A generation of young people are being lost to a "crisis" in education, campaigners warn, as hundreds gather in Leeds to protest over children's special needs support.
Rallies have been held across the country as a 12,000-strong petition is presented to Downing Street, with parents and families across Leeds joining demonstrations on the Headrow.
There is the defiant teenager in a wheelchair, who has painted his own placards to wave. A toddler, running in anticipation up the Art Gallery stairs.
And another younger boy, having penned a poem, standing proud against a backdrop of home-made banners.
They are here to protest over funding for special educational needs, and amid concerns over a system in disarray. But they are determined. Because for the first time, they say, their voices are being heard.
"That is all they want," said Nadia Turki, co-founder of the SEND National Crisis group and organiser of the Leeds rally. "For them, and their families, it's just one battle after the next.
"It's relentless. And there isn't a parent here today that won't tell you the same thing."
According to the National Education Union (NEU), special needs provision in England has lost out on £1.2bn since 2015, as funding to local authorities fails to keep pace with rising demand.
Children in the city have seen High Needs budget cuts of £20m in the last two years alone, Leeds City Council's executive member for learning Coun Jonathan Pryor tells the YEP.
"To cut that money, as need rises, is having huge consequences," he said. "That is not good enough. These are the most vulnerable people. The current funding is horrendous."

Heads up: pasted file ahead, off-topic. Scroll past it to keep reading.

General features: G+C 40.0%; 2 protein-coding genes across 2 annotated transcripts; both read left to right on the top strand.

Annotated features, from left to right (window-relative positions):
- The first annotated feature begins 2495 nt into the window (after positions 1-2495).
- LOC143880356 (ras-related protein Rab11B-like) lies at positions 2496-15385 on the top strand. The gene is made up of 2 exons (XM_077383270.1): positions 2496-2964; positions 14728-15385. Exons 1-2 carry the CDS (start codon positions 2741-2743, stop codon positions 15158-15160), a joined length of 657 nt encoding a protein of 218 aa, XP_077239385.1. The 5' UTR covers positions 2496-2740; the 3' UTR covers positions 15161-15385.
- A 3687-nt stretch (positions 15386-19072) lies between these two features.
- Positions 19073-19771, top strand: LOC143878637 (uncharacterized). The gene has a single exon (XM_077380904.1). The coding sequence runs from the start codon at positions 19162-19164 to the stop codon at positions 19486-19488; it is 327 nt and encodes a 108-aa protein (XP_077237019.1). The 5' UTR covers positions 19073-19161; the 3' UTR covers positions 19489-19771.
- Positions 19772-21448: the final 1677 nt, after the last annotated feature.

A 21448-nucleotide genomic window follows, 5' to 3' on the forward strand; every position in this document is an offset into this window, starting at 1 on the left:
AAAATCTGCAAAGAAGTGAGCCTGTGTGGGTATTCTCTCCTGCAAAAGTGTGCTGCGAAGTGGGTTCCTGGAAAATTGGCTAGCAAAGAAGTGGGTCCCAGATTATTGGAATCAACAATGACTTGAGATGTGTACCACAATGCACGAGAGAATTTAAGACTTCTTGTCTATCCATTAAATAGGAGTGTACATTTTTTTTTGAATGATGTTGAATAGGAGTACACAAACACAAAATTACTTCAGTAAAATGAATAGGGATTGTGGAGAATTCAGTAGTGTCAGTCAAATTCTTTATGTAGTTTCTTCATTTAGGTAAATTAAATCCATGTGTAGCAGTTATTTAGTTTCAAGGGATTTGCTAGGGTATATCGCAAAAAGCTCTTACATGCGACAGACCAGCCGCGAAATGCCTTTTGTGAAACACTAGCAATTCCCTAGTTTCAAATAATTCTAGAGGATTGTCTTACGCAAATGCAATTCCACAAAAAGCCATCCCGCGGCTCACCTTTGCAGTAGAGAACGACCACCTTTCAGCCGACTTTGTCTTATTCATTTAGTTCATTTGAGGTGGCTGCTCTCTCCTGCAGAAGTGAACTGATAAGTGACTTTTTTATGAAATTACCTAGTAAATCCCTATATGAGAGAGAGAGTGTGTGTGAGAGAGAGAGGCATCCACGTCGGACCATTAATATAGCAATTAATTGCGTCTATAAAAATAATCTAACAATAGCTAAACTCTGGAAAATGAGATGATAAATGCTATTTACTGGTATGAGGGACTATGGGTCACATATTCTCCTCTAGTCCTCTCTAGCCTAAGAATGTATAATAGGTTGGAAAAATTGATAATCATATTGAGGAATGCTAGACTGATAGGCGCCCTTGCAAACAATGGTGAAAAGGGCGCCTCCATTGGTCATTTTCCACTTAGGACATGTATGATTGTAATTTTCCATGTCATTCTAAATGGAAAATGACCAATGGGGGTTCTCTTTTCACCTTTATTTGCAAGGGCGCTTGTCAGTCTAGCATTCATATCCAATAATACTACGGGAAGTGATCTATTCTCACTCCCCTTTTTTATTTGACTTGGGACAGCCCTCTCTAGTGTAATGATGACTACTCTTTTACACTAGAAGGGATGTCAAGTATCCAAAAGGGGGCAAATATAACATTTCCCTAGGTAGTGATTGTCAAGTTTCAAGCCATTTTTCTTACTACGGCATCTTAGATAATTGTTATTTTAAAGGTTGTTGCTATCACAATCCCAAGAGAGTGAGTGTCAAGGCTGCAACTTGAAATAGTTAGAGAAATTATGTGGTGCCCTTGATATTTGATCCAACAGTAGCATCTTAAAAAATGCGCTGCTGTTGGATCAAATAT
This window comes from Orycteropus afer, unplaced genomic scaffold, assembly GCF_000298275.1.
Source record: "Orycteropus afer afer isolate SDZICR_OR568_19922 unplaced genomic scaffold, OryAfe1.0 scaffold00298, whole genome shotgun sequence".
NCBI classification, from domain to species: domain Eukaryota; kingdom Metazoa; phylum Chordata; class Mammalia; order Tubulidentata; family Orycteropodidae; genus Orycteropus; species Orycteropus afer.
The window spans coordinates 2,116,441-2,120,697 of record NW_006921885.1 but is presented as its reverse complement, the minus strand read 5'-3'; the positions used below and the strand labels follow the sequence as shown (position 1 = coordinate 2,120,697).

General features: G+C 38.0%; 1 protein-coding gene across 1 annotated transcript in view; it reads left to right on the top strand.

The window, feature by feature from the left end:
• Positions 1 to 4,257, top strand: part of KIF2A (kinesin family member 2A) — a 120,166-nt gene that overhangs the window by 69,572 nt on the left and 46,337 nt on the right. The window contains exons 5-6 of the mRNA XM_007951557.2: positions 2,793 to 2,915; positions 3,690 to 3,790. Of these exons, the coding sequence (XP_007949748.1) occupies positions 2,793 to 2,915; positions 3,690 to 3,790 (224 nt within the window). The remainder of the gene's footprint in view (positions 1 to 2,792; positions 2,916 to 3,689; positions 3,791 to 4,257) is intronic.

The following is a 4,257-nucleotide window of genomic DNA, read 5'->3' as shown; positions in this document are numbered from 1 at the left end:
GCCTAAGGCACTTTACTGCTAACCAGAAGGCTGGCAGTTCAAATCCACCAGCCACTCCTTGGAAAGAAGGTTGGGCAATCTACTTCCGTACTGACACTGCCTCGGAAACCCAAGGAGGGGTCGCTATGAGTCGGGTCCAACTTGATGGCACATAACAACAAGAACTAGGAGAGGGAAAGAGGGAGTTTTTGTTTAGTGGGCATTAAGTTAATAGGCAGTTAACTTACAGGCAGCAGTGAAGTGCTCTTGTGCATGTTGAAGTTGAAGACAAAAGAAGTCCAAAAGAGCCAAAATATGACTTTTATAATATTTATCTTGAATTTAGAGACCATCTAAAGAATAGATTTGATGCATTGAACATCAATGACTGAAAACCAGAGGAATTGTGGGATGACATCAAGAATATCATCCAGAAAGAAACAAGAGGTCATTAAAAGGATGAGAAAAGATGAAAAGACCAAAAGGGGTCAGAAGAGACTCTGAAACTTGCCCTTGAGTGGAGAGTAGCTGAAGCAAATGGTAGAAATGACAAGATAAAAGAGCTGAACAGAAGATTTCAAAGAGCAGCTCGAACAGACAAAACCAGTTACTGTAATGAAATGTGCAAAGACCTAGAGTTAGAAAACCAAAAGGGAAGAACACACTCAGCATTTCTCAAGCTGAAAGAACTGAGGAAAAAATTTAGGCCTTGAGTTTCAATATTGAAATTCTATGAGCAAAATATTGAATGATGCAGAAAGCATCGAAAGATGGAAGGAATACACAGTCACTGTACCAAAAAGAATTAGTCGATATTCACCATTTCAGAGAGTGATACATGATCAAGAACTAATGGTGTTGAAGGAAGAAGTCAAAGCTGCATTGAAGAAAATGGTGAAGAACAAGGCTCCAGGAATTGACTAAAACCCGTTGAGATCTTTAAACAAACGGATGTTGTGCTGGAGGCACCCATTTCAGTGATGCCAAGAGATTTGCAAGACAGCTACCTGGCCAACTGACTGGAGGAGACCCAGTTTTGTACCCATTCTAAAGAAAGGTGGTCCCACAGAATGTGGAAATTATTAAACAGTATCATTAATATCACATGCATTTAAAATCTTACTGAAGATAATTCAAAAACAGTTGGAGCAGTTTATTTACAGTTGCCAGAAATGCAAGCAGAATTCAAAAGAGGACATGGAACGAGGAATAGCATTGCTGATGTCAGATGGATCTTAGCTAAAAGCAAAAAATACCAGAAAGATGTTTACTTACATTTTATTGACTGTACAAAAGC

Rachel Court, from Morley, is a member of the campaigners' group Disability Empowerment Action Leeds (DEAL).
Her son Oliver has a rare genetic disorder, physical and learning disabilities, and uses a wheelchair. Now aged 19, she said, his options are narrowing.
"We are just so frustrated," said Ms Court. "Education has been left behind. Our children have been left behind.
"My son, Oliver, is in high need. We had a fantastic school, but post-19 he's lost his right to education. They need more than they get. They are being badly let down.
"I have a younger son, he's got the world at his feet. His choices are massive. Oliver, in comparison, doesn't."
Children and families minister Nadhim Zahawi said: "Our ambition is for every child, no matter the challenges they face, to have access to a world-class education that sets them up for life.
"Funding for the high needs budget is a priority for this Government and we know that councils and schools are facing pressures - that's why in December we provided an extra £250m up to 2020 to help manage these costs.
"This takes the total amount that we have allocated for high needs funding to £6.3bn this year, compared to £5bn in 2013."